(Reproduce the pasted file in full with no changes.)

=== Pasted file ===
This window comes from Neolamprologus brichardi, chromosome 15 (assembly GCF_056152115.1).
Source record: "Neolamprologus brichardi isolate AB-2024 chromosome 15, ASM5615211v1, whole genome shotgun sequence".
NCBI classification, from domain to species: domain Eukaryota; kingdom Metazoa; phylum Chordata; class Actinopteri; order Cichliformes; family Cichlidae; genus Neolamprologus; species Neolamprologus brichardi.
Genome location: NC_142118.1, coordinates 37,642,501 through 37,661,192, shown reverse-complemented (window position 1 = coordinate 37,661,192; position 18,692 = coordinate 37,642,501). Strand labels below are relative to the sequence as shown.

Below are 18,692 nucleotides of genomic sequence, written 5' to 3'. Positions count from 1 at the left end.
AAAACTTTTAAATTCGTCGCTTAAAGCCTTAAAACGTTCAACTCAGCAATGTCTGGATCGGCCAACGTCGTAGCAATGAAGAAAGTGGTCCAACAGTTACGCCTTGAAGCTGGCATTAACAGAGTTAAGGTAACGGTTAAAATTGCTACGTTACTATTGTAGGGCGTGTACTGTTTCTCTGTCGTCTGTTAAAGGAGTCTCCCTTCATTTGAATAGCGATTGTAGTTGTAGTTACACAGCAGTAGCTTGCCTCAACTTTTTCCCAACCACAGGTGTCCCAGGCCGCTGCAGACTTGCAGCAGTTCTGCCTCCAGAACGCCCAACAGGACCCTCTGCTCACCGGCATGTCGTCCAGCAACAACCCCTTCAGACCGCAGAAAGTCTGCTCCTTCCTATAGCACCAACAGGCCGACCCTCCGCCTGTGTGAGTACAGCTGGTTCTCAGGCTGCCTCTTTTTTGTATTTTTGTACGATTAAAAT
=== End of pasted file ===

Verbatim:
This window comes from Neolamprologus brichardi, chromosome 15 (assembly GCF_056152115.1).
Source record: "Neolamprologus brichardi isolate AB-2024 chromosome 15, ASM5615211v1, whole genome shotgun sequence".
NCBI classification, from domain to species: domain Eukaryota; kingdom Metazoa; phylum Chordata; class Actinopteri; order Cichliformes; family Cichlidae; genus Neolamprologus; species Neolamprologus brichardi.
Genome location: NC_142118.1, coordinates 37,642,501 through 37,661,192, shown reverse-complemented (window position 1 = coordinate 37,661,192; position 18,692 = coordinate 37,642,501). Strand labels below are relative to the sequence as shown.

Below are 18,692 nucleotides of genomic sequence, written 5' to 3'. Positions count from 1 at the left end.
AAAACTTTTAAATTCGTCGCTTAAAGCCTTAAAACGTTCAACTCAGCAATGTCTGGATCGGCCAACGTCGTAGCAATGAAGAAAGTGGTCCAACAGTTACGCCTTGAAGCTGGCATTAACAGAGTTAAGGTAACGGTTAAAATTGCTACGTTACTATTGTAGGGCGTGTACTGTTTCTCTGTCGTCTGTTAAAGGAGTCTCCCTTCATTTGAATAGCGATTGTAGTTGTAGTTACACAGCAGTAGCTTGCCTCAACTTTTTCCCAACCACAGGTGTCCCAGGCCGCTGCAGACTTGCAGCAGTTCTGCCTCCAGAACGCCCAACAGGACCCTCTGCTCACCGGCATGTCGTCCAGCAACAACCCCTTCAGACCGCAGAAAGTCTGCTCCTTCCTATAGCACCAACAGGCCGACCCTCCGCCTGTGTGAGTACAGCTGGTTCTCAGGCTGCCTCTTTTTTGTATTTTTGTACGATTAAAAT